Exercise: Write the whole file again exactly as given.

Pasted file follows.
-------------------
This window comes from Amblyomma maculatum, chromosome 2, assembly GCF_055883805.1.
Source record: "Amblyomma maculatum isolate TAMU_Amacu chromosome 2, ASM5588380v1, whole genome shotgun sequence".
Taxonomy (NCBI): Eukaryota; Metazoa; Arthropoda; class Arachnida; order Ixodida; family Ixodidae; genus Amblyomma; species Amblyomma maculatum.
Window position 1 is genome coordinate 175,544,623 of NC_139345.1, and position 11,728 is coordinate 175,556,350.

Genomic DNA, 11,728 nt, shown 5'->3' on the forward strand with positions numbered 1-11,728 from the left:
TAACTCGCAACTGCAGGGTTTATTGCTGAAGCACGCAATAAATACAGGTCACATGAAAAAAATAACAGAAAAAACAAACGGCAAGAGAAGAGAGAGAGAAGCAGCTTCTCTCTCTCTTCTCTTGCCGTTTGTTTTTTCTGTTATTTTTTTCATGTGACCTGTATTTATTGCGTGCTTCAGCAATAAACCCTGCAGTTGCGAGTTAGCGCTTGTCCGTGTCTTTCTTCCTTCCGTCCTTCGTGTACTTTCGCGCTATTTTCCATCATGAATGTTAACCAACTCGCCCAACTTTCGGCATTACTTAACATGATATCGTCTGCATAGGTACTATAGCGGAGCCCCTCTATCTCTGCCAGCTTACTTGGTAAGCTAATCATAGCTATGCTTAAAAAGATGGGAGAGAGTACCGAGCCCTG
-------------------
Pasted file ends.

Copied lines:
This window comes from Amblyomma maculatum, chromosome 2, assembly GCF_055883805.1.
Source record: "Amblyomma maculatum isolate TAMU_Amacu chromosome 2, ASM5588380v1, whole genome shotgun sequence".
Taxonomy (NCBI): Eukaryota; Metazoa; Arthropoda; class Arachnida; order Ixodida; family Ixodidae; genus Amblyomma; species Amblyomma maculatum.
Window position 1 is genome coordinate 175,544,623 of NC_139345.1, and position 11,728 is coordinate 175,556,350.

Genomic DNA, 11,728 nt, shown 5'->3' on the forward strand with positions numbered 1-11,728 from the left:
TAACTCGCAACTGCAGGGTTTATTGCTGAAGCACGCAATAAATACAGGTCACATGAAAAAAATAACAGAAAAAACAAACGGCAAGAGAAGAGAGAGAGAAGCAGCTTCTCTCTCTCTTCTCTTGCCGTTTGTTTTTTCTGTTATTTTTTTCATGTGACCTGTATTTATTGCGTGCTTCAGCAATAAACCCTGCAGTTGCGAGTTAGCGCTTGTCCGTGTCTTTCTTCCTTCCGTCCTTCGTGTACTTTCGCGCTATTTTCCATCATGAATGTTAACCAACTCGCCCAACTTTCGGCATTACTTAACATGATATCGTCTGCATAGGTACTATAGCGGAGCCCCTCTATCTCTGCCAGCTTACTTGGTAAGCTAATCATAGCTATGCTTAAAAAGATGGGAGAGAGTACCGAGCCCTG